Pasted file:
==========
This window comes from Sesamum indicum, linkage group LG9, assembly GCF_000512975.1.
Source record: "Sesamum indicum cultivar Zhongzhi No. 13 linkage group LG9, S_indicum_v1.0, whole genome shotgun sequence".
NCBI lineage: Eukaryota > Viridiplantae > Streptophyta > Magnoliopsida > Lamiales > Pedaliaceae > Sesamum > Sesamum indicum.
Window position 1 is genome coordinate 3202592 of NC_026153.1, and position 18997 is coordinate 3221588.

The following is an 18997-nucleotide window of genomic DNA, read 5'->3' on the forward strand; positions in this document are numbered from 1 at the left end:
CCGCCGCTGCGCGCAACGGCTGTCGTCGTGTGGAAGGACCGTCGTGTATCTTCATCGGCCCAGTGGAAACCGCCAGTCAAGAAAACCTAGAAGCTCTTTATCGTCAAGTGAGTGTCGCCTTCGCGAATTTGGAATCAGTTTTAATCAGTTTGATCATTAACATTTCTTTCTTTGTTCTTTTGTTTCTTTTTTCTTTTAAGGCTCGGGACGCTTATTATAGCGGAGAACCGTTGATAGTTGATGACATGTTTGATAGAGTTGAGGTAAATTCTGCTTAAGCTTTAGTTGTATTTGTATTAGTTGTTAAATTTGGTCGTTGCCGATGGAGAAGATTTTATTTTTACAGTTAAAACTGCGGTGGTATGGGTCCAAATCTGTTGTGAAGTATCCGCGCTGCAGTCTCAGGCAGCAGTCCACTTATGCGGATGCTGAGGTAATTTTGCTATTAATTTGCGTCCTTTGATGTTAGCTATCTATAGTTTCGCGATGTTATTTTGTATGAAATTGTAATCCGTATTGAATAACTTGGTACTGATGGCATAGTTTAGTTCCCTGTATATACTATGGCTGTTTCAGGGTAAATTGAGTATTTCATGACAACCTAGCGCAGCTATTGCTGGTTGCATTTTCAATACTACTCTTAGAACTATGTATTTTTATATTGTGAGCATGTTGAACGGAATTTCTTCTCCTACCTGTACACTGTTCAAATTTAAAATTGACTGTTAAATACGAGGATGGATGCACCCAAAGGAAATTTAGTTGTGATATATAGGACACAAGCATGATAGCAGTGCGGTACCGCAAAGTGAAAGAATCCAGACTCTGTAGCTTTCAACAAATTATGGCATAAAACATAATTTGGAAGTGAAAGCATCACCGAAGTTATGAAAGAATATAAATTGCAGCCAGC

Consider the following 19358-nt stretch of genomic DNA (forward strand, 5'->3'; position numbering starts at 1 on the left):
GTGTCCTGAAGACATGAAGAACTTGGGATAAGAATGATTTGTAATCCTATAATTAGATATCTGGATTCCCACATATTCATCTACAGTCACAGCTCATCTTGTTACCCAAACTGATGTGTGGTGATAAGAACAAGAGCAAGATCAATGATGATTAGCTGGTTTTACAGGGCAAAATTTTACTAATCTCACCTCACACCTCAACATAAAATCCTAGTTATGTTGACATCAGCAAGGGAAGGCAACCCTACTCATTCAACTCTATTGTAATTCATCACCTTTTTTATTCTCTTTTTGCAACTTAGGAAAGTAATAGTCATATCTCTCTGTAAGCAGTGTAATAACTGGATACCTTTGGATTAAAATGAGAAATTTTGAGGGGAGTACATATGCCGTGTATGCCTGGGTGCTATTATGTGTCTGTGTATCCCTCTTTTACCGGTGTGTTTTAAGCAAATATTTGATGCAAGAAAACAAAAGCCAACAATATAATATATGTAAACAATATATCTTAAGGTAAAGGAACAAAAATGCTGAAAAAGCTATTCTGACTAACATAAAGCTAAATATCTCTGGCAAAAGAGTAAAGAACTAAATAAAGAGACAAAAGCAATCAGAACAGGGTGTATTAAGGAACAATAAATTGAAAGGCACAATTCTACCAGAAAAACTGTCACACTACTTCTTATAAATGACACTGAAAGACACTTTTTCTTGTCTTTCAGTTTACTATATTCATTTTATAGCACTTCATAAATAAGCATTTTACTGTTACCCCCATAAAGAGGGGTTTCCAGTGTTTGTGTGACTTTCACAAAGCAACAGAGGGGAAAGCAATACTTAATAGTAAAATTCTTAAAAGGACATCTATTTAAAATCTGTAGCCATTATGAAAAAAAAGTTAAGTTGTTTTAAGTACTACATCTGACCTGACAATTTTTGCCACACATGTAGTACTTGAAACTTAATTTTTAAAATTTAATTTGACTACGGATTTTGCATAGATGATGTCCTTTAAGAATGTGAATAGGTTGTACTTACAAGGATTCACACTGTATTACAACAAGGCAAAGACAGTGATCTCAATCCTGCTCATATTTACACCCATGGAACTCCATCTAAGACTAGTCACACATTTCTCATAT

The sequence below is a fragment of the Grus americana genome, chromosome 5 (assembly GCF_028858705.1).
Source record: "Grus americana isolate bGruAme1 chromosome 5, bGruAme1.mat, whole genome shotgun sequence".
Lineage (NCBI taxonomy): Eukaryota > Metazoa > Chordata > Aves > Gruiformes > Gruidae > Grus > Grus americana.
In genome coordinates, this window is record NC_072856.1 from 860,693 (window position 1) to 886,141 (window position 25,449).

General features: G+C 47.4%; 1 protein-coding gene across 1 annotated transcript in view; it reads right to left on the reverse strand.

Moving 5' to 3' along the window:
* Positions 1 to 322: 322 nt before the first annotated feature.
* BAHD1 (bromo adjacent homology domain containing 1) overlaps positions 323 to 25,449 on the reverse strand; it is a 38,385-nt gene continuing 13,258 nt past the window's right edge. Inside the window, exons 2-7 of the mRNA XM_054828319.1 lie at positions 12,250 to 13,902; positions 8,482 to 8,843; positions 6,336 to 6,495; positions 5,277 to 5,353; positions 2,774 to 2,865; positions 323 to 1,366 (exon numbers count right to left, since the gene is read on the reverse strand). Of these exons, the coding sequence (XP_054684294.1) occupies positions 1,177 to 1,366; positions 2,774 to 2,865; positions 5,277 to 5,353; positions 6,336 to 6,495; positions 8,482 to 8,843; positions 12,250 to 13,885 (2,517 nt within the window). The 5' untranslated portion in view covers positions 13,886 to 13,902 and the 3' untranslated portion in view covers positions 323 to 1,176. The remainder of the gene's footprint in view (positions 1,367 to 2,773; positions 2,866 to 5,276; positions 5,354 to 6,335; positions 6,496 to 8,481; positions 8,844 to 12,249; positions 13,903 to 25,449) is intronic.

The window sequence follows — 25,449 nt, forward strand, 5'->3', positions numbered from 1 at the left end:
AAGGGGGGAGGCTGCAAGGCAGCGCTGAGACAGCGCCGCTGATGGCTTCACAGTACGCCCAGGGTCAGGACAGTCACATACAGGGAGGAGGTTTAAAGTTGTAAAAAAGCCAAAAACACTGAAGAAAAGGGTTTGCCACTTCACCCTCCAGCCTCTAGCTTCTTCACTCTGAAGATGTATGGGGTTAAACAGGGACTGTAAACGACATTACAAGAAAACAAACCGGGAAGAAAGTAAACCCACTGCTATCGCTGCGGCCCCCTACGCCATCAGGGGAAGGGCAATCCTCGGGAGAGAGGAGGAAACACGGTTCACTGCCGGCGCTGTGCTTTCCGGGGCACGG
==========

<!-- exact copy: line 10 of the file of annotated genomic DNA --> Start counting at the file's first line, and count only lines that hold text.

Source record: "Grus americana isolate bGruAme1 chromosome 5, bGruAme1.mat, whole genome shotgun sequence".